Today, artists gift their fans the pleasure of experiencing the creative journey alongside them, experiencing the same ebbs and flows, from struggle to creativity, as if they’ve entered another body. Fans, then, feel a more intimate connection with their favorite artists. The senses are heightened. Listeners see the audial depth supporting each timbre; each beat; each chord, as if they’re playing the notes themselves. In college, I was awestruck by Jon Bellion’s “Making Of” videos, where he looked right into the camera and took me along the exhilarating journey of crafting pitch perfect tunes, a tactic since replicated by Taylor Swift and Calvin Harris.¹³
It’s clear: the relationship between artists and their fans is changing.
Changing Relationships Between Artists and Their Fans
As power shifts from businesses allocating capital to individuals who command attention, artists can break into the Top 40 without having to squeeze through narrow bottlenecks that have choked the industry for so long. Beginning with labels who signed artists directly from MySpace, the model for discovering superstars has flipped. Attention shifted away from away from albums and towards music videos. On YouTube, the most successful artists have both musical and visual appeal, and also the talent to transform an onlooker into a fan in a single video.
Paradoxically, while more music is being released, collectively, it is less valuable than ever before.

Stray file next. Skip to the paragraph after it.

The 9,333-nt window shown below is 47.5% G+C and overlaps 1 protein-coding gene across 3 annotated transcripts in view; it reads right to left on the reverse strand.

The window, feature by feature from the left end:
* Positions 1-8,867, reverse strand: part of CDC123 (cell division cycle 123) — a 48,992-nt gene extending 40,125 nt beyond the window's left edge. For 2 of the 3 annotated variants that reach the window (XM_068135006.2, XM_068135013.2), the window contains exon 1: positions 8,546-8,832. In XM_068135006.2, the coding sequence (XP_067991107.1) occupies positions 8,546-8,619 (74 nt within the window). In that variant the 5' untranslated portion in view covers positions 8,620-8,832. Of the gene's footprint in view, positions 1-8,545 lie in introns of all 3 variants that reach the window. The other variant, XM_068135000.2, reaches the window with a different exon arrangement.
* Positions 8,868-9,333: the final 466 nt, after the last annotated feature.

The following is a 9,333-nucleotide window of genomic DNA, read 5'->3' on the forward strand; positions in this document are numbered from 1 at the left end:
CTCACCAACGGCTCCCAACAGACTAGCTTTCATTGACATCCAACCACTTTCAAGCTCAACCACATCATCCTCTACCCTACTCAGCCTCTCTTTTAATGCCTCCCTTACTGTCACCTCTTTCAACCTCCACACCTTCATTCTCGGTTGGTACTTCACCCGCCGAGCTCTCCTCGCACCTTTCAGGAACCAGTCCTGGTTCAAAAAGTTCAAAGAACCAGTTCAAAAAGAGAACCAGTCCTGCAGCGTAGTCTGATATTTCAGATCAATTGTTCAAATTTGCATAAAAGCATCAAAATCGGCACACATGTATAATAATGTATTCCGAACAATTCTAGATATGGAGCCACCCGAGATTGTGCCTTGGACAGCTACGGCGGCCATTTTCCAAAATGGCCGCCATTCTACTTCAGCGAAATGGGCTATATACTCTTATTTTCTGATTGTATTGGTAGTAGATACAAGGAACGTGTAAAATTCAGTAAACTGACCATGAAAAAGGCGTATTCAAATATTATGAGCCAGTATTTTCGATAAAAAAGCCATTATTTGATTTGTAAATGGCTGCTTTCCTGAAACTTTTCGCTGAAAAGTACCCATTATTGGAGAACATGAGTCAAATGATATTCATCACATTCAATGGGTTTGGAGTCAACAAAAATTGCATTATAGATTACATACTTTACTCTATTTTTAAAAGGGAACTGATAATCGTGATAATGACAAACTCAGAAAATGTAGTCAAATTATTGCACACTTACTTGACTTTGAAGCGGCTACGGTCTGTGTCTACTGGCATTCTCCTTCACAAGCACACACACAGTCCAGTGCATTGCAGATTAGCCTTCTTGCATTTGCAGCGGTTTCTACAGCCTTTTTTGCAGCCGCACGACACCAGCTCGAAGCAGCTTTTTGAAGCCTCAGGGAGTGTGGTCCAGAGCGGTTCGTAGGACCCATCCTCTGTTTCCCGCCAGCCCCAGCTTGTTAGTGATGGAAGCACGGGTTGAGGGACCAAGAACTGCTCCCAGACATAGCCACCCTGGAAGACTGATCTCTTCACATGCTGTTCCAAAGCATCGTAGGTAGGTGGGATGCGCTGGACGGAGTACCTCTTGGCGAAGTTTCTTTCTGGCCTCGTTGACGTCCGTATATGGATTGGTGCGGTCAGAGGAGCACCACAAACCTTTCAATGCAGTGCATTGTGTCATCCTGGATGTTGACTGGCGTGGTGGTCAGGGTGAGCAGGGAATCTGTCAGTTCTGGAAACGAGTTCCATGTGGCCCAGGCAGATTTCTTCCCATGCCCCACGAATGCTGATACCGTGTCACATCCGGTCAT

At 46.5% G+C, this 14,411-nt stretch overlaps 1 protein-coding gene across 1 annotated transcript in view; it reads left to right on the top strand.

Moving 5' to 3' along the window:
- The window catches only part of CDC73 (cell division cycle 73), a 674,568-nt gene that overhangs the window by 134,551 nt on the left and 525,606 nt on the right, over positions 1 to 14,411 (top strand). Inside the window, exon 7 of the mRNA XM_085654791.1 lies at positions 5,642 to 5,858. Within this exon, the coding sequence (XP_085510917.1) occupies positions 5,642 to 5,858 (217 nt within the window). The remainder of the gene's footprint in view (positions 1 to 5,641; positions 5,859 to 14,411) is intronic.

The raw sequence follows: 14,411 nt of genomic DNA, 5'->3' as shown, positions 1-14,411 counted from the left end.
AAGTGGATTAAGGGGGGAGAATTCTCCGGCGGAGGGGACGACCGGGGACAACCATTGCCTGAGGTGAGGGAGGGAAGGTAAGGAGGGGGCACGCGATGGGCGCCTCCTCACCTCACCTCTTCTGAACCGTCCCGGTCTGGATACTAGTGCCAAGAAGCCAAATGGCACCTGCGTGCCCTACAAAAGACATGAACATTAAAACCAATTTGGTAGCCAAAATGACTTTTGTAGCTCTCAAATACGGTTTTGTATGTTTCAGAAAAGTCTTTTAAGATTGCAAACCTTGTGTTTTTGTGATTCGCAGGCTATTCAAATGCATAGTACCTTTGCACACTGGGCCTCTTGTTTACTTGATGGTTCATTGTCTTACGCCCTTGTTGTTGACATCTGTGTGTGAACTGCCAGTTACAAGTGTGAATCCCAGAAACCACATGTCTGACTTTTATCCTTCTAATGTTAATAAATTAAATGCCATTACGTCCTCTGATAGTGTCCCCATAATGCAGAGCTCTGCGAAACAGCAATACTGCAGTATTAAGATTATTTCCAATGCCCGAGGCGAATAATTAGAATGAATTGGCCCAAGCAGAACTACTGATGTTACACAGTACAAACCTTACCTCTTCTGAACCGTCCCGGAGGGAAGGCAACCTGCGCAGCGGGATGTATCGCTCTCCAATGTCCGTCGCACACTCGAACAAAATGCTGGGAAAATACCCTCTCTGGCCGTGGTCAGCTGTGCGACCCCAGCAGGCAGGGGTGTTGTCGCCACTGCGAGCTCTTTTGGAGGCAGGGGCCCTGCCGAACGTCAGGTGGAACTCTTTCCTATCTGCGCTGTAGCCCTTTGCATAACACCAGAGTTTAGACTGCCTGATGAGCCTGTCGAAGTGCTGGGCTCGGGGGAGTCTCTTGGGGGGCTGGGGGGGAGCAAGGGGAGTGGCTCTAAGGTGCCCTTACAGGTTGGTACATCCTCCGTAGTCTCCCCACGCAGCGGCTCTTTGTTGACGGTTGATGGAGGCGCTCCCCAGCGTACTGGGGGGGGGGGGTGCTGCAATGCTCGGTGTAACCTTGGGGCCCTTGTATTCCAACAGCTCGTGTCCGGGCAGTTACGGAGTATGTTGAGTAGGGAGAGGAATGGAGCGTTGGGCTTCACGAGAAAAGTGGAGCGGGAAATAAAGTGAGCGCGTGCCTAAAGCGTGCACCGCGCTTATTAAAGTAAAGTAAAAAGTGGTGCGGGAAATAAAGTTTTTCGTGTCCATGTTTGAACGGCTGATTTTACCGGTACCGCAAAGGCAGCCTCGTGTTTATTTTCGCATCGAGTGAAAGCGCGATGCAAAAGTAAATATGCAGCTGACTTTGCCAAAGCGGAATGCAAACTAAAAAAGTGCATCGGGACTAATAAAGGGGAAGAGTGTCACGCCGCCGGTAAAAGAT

The music business is inverting — music used to be the bottom of the funnel, but now, it’s the top. Streaming should be seen not as a way to profit. Instead, streaming should be used as a platform to reach people all over the world who listen to music and allow them to consume your content without having to pay. By making music free and accessible, artists can maximize their reach. Then, they can monetize in other ways like events, concerts and merchandise.
The US concert industry has nearly tripled since recorded music sales peaked in 1999. Modern artists spend much more time touring than they did before Napster. While estimates vary, artists command almost 35% more per ticket, adjusted for inflation. In 2000, the Top 100 artists collected nearly 90% of annual concert revenues, but today, their share has fallen to 44% and 83% of the growth in concert monetization has gone to artists outside the Top-100.¹⁴ Artists use Spotify data to see the geographic distribution of their fanbase. Then, instead of touring cross-country, they spend more time performing where their fandom is most intense.¹⁵This hints at some deeper trends, namely, a leveling of the playing field and the shift from one-time payments to reverberating revenue streams.
In the past, artists received their money upfront, when fans purchased an album. In the streaming era, payment is indefinite and continuous. This mirrors what’s happening in other, digitally-influenced industries such as gaming. In 2011, only 17 percent of revenue for the the Top-100 gaming apps came from subscriptions. That ratio has since flipped. Revenue from subscriptions has shot up to 86 percent of total revenue.¹⁶ The game has changed.